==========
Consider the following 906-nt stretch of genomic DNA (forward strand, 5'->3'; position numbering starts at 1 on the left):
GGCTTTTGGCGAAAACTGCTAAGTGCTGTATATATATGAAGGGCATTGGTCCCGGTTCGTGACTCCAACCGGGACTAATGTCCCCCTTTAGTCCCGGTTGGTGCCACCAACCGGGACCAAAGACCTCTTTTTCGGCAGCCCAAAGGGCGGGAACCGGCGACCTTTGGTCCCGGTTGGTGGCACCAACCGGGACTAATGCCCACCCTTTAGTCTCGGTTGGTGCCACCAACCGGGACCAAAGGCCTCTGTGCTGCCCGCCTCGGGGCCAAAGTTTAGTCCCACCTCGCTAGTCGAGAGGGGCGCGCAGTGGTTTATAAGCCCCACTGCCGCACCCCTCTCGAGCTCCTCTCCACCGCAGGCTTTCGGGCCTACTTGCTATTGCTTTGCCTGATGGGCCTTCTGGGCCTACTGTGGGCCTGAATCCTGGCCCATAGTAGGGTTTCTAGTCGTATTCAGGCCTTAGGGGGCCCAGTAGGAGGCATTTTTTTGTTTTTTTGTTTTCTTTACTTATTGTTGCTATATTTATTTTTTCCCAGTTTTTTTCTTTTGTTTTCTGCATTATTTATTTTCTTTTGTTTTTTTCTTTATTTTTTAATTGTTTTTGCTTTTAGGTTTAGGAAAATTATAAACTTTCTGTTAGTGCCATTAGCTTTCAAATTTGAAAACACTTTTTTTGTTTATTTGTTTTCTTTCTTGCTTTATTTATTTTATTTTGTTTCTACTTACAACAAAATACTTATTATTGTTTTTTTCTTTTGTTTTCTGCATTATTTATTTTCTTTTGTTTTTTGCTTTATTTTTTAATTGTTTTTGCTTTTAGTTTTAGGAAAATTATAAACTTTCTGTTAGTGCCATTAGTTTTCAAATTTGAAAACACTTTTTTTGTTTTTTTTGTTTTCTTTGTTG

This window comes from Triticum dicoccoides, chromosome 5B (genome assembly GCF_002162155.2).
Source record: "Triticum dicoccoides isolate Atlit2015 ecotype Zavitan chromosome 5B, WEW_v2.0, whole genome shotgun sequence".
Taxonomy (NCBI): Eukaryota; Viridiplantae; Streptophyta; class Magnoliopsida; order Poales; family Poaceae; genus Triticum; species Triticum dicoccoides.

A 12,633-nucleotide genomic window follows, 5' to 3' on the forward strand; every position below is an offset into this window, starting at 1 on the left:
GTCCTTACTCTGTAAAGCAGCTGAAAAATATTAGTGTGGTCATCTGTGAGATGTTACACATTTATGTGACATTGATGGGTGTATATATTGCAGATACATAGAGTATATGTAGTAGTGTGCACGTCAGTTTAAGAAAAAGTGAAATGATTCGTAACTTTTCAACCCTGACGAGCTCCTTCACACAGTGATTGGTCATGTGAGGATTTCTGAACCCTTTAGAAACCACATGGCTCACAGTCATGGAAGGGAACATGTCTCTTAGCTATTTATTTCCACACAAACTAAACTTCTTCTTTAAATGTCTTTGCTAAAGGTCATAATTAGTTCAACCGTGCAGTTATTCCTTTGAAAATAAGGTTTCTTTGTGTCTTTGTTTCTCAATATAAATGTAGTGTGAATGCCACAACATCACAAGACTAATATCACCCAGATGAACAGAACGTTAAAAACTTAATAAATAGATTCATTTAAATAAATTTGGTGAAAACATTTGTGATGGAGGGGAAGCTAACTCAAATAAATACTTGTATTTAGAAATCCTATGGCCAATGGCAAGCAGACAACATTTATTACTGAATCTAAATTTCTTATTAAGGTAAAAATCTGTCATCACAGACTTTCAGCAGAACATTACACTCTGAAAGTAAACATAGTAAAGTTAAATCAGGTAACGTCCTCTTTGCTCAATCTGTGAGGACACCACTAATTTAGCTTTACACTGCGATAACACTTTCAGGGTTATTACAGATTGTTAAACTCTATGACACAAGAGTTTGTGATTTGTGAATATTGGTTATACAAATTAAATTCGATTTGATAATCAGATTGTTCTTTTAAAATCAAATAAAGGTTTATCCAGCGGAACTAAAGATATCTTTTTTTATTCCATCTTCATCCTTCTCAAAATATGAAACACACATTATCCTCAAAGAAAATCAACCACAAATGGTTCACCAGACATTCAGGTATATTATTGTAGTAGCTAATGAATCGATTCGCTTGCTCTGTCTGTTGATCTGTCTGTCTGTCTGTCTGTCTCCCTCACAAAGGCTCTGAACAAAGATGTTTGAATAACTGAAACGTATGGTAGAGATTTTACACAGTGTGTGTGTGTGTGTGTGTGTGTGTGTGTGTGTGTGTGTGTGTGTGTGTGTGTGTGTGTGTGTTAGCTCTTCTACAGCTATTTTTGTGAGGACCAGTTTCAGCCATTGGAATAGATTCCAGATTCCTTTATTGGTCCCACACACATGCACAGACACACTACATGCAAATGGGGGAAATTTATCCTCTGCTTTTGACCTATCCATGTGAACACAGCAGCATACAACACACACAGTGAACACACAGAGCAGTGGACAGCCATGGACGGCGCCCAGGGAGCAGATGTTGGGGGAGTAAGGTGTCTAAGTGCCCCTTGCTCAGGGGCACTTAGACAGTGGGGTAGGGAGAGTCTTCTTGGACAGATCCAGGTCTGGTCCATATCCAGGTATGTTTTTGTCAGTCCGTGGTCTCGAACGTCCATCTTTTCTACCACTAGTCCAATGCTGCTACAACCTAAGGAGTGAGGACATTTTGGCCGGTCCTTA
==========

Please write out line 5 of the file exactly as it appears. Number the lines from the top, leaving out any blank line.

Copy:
Taxonomy (NCBI): Eukaryota; Viridiplantae; Streptophyta; class Magnoliopsida; order Poales; family Poaceae; genus Triticum; species Triticum dicoccoides.